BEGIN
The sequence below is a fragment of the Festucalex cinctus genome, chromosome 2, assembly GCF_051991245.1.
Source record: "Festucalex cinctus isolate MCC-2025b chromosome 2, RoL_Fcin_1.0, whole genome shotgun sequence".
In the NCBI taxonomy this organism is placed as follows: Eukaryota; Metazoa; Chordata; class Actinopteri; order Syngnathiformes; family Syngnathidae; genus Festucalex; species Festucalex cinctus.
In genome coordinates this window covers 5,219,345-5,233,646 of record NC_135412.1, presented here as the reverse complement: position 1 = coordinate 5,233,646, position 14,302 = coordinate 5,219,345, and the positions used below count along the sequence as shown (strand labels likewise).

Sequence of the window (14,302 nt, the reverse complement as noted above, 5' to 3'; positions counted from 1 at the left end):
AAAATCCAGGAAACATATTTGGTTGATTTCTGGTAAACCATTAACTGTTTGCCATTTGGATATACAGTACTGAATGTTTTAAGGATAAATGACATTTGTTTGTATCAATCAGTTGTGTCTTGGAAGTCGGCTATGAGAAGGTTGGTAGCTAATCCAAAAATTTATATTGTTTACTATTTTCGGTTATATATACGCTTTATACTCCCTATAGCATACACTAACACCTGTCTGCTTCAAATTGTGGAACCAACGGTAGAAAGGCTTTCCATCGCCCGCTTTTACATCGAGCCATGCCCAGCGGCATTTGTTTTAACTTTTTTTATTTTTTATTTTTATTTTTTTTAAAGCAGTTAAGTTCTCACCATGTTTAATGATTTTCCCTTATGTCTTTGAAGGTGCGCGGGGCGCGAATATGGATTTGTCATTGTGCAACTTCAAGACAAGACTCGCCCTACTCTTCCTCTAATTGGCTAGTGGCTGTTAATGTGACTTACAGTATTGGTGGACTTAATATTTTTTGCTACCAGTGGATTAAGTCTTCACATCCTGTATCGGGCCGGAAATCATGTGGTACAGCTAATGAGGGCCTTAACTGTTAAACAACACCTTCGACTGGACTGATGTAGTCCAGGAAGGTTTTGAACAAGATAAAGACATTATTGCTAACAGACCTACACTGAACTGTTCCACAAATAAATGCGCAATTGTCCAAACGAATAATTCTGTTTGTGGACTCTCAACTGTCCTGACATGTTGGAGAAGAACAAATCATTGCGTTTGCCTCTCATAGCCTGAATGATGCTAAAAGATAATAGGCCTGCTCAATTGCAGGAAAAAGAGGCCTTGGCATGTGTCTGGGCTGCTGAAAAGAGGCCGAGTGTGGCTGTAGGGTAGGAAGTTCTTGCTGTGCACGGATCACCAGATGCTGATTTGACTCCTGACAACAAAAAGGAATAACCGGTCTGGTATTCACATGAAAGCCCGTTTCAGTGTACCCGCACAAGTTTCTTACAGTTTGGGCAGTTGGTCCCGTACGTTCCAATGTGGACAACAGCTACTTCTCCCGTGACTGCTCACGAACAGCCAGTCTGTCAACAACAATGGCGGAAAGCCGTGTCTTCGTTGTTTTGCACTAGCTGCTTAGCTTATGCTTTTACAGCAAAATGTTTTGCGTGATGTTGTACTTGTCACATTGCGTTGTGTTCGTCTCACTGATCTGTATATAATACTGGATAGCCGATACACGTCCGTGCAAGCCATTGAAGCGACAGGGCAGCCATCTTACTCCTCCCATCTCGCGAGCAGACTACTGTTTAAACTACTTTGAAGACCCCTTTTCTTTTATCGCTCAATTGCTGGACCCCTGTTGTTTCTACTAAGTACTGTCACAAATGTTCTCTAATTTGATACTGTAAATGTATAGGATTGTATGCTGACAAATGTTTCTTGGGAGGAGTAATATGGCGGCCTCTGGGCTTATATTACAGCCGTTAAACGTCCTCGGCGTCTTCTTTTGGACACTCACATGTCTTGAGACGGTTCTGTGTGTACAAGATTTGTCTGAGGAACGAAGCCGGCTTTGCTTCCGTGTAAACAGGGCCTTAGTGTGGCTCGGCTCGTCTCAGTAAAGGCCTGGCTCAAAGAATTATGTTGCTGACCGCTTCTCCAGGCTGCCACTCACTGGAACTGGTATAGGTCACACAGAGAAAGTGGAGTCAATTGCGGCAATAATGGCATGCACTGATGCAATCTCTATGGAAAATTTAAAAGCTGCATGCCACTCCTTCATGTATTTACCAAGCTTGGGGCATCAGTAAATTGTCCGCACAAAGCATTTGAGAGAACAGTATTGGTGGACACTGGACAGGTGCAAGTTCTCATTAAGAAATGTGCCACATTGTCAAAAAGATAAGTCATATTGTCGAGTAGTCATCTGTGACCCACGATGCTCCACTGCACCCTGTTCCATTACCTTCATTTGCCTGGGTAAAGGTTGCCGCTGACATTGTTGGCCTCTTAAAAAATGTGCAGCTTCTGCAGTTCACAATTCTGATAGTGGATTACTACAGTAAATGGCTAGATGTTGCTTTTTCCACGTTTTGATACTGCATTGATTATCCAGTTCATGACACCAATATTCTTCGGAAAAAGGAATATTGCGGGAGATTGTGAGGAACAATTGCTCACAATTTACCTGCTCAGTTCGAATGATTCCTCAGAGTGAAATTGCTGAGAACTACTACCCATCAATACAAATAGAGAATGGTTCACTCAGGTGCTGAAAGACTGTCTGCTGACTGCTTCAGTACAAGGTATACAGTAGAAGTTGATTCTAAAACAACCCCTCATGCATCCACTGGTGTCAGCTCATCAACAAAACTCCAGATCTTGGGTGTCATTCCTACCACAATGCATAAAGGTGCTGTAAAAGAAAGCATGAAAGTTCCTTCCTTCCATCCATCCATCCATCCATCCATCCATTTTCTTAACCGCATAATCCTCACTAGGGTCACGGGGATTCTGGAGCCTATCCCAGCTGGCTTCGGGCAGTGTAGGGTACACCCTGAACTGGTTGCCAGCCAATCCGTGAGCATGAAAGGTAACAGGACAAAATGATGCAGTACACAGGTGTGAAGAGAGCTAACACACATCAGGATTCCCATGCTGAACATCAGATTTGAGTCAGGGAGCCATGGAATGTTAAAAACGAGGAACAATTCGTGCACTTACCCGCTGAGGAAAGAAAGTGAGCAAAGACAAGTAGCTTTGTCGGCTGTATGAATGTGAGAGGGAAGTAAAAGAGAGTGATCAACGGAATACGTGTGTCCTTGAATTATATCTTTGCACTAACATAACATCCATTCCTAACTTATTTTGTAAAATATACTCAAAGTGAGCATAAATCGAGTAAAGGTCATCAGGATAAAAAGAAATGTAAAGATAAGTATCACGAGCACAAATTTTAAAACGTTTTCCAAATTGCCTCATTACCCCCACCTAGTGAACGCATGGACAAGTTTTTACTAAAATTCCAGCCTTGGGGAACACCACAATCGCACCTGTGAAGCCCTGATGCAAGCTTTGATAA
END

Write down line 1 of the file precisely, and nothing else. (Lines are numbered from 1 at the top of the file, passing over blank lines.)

The sequence below is a fragment of the Festucalex cinctus genome, chromosome 2, assembly GCF_051991245.1.